We published an entry on “That Old Crying Feeling” in 2011 that won the BlawgWorld Pick of the Week, and generated a lot of hits and discussion about displaying emotions in the office. We noted, among other things, that Michael Page International had found that mounting stress of all sorts leads one in three lawyers to cry. Here’s some additional gloss on that entry.

In researching her book It’s Always Personal: Emotion in the New Workplace (Random House 2012), Anne Kreamer interviewed 200 people across the country and used 2 surveys to overlay large amounts of data onto her more idiosyncratic interview information. She found that men and women at all levels of management report crying on the job–41% of women and 9% of men said they’d cried at work during the previous year–and that it had made no difference in their career success. Kreamer says it is imperative that in order to be our best, we must access our emotions in our work. She defends women crying by contending that tears are often indicative of empathy and compassion, or come as a result of women being disadvantaged or taken advantage of. See an interview with her here.

There are of course biological explanations for why women cry more—smaller tear ducts and more prolactin, a hormone related to crying–which we mentioned in our previous entry. But perhaps the most interesting piece of information that Kreamer found is that male managers reported being fine with female employees crying, while female managers were much less tolerant.

Other research on gender and emotions has found that, contrary to what we expect in the United States, men and women do not differ in how much emotion they experience every day, but they do differ in which emotions they experience and to what extent and how they express those emotions. Women were found to experience more sadness and other negative emotions than men but comparable levels of anger. And women were also found to express their feelings more frequently than men, which may make them appear more “emotional.” In particular, they express anger verbally.

On the other hand, men are more likely to suppress the expression of their emotions, and if they express anger, they are more likely to do so behaviorally, by acting out in an aggressive way or turning to alcohol or drugs, for example. These differences are attributed by the researchers to differences in the social status of men and women, with women usually at a lower status and therefore experiencing more taxing, powerless circumstances, and also to differences in the cultural expectations of appropriate gender behavior—good girls don’t act aggressively.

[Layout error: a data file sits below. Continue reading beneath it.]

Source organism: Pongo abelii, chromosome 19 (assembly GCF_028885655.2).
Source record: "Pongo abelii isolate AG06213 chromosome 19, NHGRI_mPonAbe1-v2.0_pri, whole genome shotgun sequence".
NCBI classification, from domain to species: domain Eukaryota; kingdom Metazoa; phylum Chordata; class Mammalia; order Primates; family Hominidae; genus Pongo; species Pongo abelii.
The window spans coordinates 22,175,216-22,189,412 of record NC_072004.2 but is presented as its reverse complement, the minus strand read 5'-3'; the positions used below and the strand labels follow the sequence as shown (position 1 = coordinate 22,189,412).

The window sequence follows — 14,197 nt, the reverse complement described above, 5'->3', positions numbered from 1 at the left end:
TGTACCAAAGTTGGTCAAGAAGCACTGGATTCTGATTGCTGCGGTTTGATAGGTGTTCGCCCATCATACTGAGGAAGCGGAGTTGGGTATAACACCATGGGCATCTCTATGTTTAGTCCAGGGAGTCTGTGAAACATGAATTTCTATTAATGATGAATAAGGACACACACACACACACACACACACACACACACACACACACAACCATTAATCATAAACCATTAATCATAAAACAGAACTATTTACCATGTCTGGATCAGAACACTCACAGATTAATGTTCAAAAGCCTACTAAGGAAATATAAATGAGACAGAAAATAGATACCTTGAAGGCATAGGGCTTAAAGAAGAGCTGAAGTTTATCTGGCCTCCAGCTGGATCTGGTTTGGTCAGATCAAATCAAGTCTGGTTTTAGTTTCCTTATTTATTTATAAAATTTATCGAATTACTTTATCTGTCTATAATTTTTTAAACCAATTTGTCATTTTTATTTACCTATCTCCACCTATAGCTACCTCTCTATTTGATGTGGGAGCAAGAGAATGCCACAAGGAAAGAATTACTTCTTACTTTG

Without giving all the footnotes, it should be pointed out that recent research also indicates that women are more aware of their own and others’ emotions and pay more attention to those emotions compared to men, and women show “more complex conceptualizations of emotion, with a greater understanding of what emotions they or others would feel in different contexts and why.” That is, women are more likely to be empathic to those around them. And women are more likely to remember events and recall memories in terms of their emotional content than men do. Finally, women are more likely than men to see their emotions as providing useful information that is important to analyze.

Unfortunately, all this empathy and understanding may not be enough to always earn these more “emotional” women a place in the hearts of those they work with. Particularly, it appears, in the hearts of women. Still, research shows that most underlings do not take kindly to their female leaders in particular expressing sadness or anger. Those who do are judged to be less competent regardless of their actual level of competence or rank. Women leaders are rated lower on leader effectiveness when expressing either anger or sadness versus no emotion, and professional women, despite their rank, who express anger are consistently seen as less competent than angry men and unemotional women. However, men are rated the same on leader effectiveness when expressing either anger or no emotion, but lower when expressing sadness. And a woman expressing anger is perceived as an angrier person with less control than a man expressing anger. The take-away is that anger is considered a gender appropriate domain for men but not for women.

Sheryl Sandberg’s consciousness- and controversy-raising new book Lean In: Women, Work and the Will to Lead (Knopf 2013) has produced debates about the Facebook CEO’s assertion that it’s okay to cry at work. Crying happens, she says, and emotions are hardwired into our psyches as survival mechanisms. With the lines between professional and personal increasingly becoming blurred, she contends that it’s no wonder, and nothing to be ashamed of, that emotions make their way into the workplace. And that’s from a woman.

A recent survey found that being an associate in a law firm tops the 10 most unhappy jobs in the US (followed not far behind by legal assistants). That conclusion was based on polls of more than 65,000 employees all over the country who were asked to evaluate ten factors that affect workplace happiness, including their relationship with their boss and co-workers, work environment, job resources, compensation, growth opportunities, company culture, company reputation, daily tasks, and control over their work. Associates were the most unhappy.

If that survey has any validity, we may see more crying in the office. Hopefully both the women and the men will be understanding.